Vos: Wait until John Doe in ‘rearview mirror’ before revisiting law
By M.D. Kittle and Ryan Ekvall | Wisconsin Reporter
MADISON, Wis. – Concerned about so-called John Doe law in Wisconsin? Don’t look for any changes in the immediate future.
A Republican lawmaker told reporters there’ll be no review of Wisconsin’s controversial John Doe law until the latest politically charged secret investigation is wrapped up.
“I don’t want to get in the way (of the investigation),” said Robin Vos, R-Rochester, responding to a Wisconsin Reporter question at a Tuesday press conference Tuesday.
Assembly Speaker Robin Vos, R-Rochester.
Instead, Vos, speaker of the Republican-controlled Assembly, said he would “let this investigation go wherever it’s going to go (so) that there is no appearance of anything being done outside the process.”
But to many conservatives, the latest secret investigation into dozens of conservative organizations already has the appearance of a politically motivated probe. Many on the right have described it as a witch-hunt intent on bringing down Republican Gov. Scott Walker, the bane of public unions and their Democratic Party.
On Friday, Judge Jeffrey Peterson, the presiding judge in the court-sanctioned dragnet, quashed several subpoenas issued to conservative groups. He also ordered that law enforcement officials return property seized from targets of the campaign-finance probe.
Peterson ruled that at least some of the subpoenas “do not show probable cause that the moving parties committed any violations of the campaign laws,” according to a copy of the opinion obtained by the Wall Street Journal.
The probe, which began nearly two years ago, was launched by the Democrat-led Milwaukee County District Attorney’s office. Sources have told Wisconsin Reporter that investigators were digging for evidence of coordination among dozens of conservative groups and the Walker campaign during Wisconsin’s historic recall elections.
Sources have told Wisconsin Reporter of pre-dawn raids in which investigators seized electronic devices, emails, documents and other information.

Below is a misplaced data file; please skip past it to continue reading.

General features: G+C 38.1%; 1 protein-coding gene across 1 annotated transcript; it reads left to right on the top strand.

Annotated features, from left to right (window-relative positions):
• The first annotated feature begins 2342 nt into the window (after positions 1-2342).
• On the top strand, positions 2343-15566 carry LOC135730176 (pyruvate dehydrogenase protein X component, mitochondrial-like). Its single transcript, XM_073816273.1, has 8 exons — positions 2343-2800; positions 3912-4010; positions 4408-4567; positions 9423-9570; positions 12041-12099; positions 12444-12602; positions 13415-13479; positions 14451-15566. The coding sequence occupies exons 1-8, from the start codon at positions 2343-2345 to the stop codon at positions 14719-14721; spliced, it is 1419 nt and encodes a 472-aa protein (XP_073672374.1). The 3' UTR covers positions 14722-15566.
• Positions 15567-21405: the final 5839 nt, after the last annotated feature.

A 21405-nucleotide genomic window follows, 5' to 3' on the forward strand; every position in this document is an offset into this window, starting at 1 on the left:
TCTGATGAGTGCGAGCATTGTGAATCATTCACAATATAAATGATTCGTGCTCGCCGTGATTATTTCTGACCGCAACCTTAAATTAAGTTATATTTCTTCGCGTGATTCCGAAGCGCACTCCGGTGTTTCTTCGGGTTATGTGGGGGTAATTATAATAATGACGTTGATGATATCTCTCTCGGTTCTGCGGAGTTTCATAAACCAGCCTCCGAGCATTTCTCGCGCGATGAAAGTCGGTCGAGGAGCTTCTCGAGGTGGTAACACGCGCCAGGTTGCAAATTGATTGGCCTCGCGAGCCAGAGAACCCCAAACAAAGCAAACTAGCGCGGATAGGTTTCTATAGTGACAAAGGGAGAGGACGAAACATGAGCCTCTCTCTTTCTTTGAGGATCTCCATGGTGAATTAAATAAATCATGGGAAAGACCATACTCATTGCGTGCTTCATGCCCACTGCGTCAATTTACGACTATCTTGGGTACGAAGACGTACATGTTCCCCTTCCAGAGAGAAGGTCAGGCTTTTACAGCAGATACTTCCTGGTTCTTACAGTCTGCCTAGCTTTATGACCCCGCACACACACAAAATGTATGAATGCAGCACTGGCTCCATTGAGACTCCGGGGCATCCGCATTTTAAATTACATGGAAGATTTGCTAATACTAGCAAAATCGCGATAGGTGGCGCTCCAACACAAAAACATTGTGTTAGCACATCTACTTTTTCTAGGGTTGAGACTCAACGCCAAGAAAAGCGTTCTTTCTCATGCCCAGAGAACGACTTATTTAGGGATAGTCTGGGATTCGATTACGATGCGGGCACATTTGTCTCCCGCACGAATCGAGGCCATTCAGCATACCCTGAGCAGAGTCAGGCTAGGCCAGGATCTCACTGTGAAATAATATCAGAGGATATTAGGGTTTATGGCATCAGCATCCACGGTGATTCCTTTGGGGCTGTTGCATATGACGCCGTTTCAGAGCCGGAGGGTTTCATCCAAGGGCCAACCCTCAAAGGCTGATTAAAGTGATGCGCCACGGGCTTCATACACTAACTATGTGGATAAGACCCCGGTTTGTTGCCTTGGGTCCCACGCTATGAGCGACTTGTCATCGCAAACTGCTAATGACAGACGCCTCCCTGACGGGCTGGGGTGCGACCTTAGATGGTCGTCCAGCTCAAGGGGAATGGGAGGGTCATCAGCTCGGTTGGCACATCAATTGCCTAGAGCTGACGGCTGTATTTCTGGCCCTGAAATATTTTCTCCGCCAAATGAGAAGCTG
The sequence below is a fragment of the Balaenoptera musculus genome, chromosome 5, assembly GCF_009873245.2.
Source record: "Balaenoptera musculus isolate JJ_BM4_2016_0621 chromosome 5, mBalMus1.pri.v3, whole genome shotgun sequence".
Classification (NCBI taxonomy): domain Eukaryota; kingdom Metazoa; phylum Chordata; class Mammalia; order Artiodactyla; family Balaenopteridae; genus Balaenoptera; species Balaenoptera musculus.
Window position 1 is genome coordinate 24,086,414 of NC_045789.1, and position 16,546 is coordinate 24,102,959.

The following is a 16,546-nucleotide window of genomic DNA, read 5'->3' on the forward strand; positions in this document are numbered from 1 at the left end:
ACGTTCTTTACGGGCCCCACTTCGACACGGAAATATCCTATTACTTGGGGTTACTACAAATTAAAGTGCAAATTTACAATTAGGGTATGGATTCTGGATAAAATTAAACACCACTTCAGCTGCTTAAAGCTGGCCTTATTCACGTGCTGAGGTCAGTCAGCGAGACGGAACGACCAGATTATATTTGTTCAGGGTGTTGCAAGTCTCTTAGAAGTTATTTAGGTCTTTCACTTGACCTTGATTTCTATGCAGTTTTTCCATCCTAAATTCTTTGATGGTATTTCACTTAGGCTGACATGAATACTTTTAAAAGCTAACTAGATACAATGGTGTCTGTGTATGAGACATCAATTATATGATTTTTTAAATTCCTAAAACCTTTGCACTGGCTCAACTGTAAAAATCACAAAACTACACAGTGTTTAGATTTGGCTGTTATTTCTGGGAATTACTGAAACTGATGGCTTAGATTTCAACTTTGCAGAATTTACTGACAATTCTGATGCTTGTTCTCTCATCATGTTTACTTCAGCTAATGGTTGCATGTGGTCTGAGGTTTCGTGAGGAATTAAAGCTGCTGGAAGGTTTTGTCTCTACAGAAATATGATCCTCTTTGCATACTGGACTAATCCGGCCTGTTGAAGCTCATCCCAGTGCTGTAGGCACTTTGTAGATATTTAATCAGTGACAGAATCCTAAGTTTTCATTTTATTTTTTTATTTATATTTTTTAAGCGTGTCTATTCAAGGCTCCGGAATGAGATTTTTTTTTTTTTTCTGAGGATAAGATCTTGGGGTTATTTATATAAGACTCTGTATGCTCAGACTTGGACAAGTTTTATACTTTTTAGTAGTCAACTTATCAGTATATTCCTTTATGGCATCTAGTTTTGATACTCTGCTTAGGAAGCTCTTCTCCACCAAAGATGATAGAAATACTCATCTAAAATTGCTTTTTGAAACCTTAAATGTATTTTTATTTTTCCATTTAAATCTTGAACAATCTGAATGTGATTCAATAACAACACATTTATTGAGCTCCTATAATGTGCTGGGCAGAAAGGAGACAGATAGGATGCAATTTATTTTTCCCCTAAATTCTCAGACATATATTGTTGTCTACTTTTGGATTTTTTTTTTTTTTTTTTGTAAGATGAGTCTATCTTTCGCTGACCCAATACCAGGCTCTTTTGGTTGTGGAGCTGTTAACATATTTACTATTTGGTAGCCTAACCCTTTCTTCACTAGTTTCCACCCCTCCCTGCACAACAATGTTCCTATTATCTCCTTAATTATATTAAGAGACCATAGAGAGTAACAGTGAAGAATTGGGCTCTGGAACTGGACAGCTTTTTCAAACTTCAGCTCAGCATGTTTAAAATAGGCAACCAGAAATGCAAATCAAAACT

“If things were done wrong, they (the targets of the investigation) should be prosecuted,” Vos said. “But we now know the only things that have been done wrong that have been proven is that the subpoenas weren’t done correctly and that they really didn’t have probable cause.”
The speaker said leadership still needs to sit down with legal counsel and talk about its “options.”
One option, Vos said, is replacing the John Doe system of investigation – with its secret powers to subpoena evidence and testimony – with the more public grand-jury system found in many other states.
“They (the other states) utilize the grand jury system where instead of having a single judge make the decisions in secret at least they (prosecutors) have to go in front of citizens and convince citizens they have to do it (bring charges),” Vos said. “Some people have talked to me about saying maybe we should have other ways to have a similar process happen, one that’s more inclusive as opposed to just the legal system but letting citizens, who ultimately could be on a jury, do something like that.”
“We’ve had no discussions as to whether that’s a good idea or a bad idea,” Vos said.
Wisconsin’s John Doe laws have been around since the state’s territorial days.
What remains unchanged is that John Doe judges are invested with awesome powers in determining the direction and scope of the investigations – including whether they are conducted in secret. Witnesses and potential targets of the probes have dramatically reduced rights.
“Any witness examined under this section may have counsel present at the examination but the counsel shall not be allowed to examine his or her client, cross-examine other witnesses, or argue before the judge,” according to Wisconsin law on John Doe proceedings.
Due process does not require that a John Doe witness be advised of the nature of the proceeding. Nor are prosecutors required to tell the witness that he or she is a target of the investigation, according to court cases upholding the statute. And if the probe is secret, those involved are compelled not to speak about it, on penalty of contempt of court charges.
Vos said he’ll wait until the latest John Doe is in the “rearview mirror” before entertaining those discussions.
“But if things are done in a way that ultimately don’t result in the fairest outcome for anybody involved, I’d like to look and see if we can do them (John Doe investigations) smarter,” he said.
Contact M.D. Kittle at email@example.com
Contact Ryan Ekvall at firstname.lastname@example.org
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